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Shut Up Legs

A_surly,_hard-as-nails German professional cyclist named Jens Voight was once asked what he tells his legs to do when he’s hurting in a race.  His response?  “Shut up legs.”  One might think that after many thousands of miles our legs would be silent killers, mashing fat-kid watts and dancing on the pedals to soar over the Andes.  Yet another cycling maxim comes to mind, Lemond’s famous quotation: “It doesn’t get easier, you just get faster.”  And so it goes for us, except the “faster” part might be a little dubious.

Flying down rough mountain descents; bad pavement can be dangerous.

Most people have no idea what it is like to pedal a bicycle all day, day after day.  We certainly didn’t before August.  We had no collective touring experience before we drove up to Anchorage to begin this project.  Our early days of bicycle touring in Alaska provide constant memories and comic relief to this day.  I was a competitive cyclist before Bound South but that doesn’t make Angus any less of a big, fat, heavy monstrosity to pedal uphill.  We aren’t looking for pity, just understanding.  Every day is a pretty hard day at Bound South; not so hard that we doubt ourselves, never so easy that we take anything for granted.  Cycling is 99% physical; what you can do is what you can do.  The mental 1% is small but pivotal; if Bound South were the Death Star, it would be the uncovered thermal exhaust port.  If your head is in the right place the human body is capable of some miraculous things.  If not, you might have a date with a proton torpedo.  A good mind alone can’t get you to Argentina; that’s why “dreamt” isn’t the same as “done”.  But bad mental states can certainly keep you from it.  A good mind is necessary but insufficient.

There's a cow out at the pasture! Time to go fencing, right Dad?

The number one challenge I have encountered in protecting my “mental game” is compartmentalization.  With cycling in general, and a bicycle expedition in particular, it is almost impossible to separate your mental outlook from the environment being pedaled through.  It’s hard enough to wake up at some ungodly hour to pedal through cold rain for a few hours for training or, heaven forbid, for fun.  It’s even harder when you don’t have a choice, when “home” is an MSR tent, and when the end of your ride will guarantee no more comforts than the beginning.  A common thread in all athletics is a powerful and intoxicating self-awareness of the body; it’s strength, coordination, exhaustion, performance, and recovery.  The experience of disciplined athletic training for the first time is akin to pulling aside a dashboard curtain and seeing the gauges of your car for the first time.  Once you’ve seen it once, you’re forever aware and would never go without it again.  So it goes with us; we attend constantly to the sensations of our bodies, fueling and refueling and feeling the sensations in our legs as we move southwards.  On a bicycle expedition, however, countless other concerns compete for my mental space along with the stresses of our bodies.  Some of it is trivial, like the  countless decisions we make on the road about where we will rest, where we will eat, and where we will camp for the night.  Other things are easily taken for granted, like the water we used to get from the tap.  Acquiring 20 liters of reliable, cheap, purified water to get us through the day is just one of many small details that get lost in the noise of these concerns.  Sometimes I wish that Bound South could just be about riding our bicycles and taking pretty pictures.  That’s the fun stuff and it’s not hard to handle even on the hard days; though the stress can leave you vulnerable.  Minutiae accumulate like pebbles in a stream, and they can bring you to the brink before you recognize it.  Once you are tired, thirsty, and battling a headwind for 180 kilometers on the Peruvian cost it is more understandable when a flat tire at dusk makes you want to throw Angus into a river.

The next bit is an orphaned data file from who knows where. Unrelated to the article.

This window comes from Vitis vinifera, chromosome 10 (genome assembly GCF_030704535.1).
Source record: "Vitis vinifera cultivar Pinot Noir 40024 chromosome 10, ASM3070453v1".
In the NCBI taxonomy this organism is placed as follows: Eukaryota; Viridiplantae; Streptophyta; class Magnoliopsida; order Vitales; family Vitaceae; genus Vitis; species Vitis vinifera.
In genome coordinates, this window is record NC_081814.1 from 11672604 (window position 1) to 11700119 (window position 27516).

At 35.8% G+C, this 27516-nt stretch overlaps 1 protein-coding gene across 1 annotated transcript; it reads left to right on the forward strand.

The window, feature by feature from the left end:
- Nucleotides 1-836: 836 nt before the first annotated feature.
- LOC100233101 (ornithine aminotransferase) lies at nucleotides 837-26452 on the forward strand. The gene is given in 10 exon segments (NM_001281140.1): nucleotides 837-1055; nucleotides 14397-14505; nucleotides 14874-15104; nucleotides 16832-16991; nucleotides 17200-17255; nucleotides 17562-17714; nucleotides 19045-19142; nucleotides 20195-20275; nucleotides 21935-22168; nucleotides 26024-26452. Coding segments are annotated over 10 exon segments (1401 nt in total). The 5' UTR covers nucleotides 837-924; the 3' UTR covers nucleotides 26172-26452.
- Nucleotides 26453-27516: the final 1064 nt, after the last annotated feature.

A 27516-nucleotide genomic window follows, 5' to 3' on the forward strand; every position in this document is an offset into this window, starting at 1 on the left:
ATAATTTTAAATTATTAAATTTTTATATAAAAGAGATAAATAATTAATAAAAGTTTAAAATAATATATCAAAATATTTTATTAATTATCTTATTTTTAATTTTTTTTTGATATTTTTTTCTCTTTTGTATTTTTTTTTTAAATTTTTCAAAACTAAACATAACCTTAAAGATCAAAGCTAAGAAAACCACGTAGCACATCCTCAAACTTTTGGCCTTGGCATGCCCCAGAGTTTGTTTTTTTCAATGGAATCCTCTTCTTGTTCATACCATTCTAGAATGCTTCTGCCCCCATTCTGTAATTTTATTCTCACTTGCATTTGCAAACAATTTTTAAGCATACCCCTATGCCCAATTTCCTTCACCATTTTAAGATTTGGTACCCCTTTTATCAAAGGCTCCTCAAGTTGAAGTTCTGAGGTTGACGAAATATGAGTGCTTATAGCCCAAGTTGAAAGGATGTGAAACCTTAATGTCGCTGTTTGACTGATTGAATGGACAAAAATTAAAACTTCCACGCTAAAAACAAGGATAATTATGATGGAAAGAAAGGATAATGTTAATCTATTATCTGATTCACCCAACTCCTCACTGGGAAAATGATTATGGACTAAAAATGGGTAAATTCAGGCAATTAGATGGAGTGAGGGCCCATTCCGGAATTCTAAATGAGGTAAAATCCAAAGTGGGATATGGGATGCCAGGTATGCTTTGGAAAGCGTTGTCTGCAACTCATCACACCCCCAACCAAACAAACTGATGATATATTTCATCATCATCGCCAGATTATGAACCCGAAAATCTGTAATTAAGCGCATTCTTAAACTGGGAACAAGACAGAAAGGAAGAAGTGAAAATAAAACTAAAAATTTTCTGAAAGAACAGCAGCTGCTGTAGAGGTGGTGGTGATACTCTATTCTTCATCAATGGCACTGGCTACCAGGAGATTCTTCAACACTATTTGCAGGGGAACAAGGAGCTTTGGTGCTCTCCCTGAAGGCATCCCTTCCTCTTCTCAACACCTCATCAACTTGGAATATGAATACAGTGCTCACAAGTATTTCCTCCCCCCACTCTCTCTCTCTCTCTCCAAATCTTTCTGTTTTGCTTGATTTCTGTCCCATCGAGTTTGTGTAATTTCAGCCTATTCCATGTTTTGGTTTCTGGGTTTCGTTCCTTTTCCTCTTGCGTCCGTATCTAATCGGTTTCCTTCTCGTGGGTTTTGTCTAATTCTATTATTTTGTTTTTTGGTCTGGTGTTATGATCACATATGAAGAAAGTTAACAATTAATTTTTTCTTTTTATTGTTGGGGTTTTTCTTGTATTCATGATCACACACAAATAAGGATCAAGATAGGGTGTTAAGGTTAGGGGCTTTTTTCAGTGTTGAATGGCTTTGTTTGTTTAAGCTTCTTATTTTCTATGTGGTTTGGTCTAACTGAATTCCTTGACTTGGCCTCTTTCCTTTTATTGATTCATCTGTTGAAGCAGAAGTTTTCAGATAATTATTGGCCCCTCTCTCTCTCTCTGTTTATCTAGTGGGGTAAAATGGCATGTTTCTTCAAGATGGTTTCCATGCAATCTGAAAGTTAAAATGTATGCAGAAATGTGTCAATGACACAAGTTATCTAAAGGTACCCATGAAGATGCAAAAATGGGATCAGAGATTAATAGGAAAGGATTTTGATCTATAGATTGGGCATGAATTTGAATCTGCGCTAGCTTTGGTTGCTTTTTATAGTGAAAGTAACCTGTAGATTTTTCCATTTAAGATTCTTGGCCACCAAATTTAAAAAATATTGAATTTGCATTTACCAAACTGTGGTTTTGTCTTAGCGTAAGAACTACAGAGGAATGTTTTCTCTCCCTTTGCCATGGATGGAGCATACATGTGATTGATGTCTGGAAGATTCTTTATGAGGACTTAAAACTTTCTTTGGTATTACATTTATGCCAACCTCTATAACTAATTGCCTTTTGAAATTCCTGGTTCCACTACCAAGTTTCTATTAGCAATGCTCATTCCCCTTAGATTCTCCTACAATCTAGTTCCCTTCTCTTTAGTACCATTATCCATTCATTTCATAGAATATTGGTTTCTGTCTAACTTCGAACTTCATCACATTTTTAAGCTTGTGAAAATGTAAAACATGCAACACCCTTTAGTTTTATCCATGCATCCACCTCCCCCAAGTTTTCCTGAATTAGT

Szczerbiak has never, ever been this clean since leaving California.

These Ecuadorean climbs went on, to quote a farm kid from Eastern Washington, "basically forever."

The key is always to keep your eye on the prize.  Every kilometer done is one less between us and home.  We’re certainly not tired of this journey; it’s a privilege unlike anything I have ever experienced before.  But the end in Ushuaia is what makes every day so significant and what pushes us to ride southwards with a lot of heart.  Live like you’re dying, ride like you’re flying back from Argentina in May.  In the meantime, we’ll just tell the legs to shut up and enjoy the ride until the wheels fall off.

3 Comments Post a comment
  1. Sarah Daeuber #

    Thinking about you guys every day. I am so proud to know all of you and can’t wait to hear about it all in person. Keep moving forward! Sarah

    March 14, 2012
  2. In starting to plan for my first cycling trip across the United States I have read volumes of blogs about expedition cycling. It’s been troubling that such an adventerous undertaking results in such uninspired writing. Thanks for writing with style!

    March 15, 2012
  3. Donalee Josephson #

    Your writing is so incredibly powerful! I so enjoy receiving your updates in my email. We’re following your journey, praying for your safety and health, and totally admiring the stamina and character Jim and Elizabeth’s boys have. You are amazing!

    March 15, 2012

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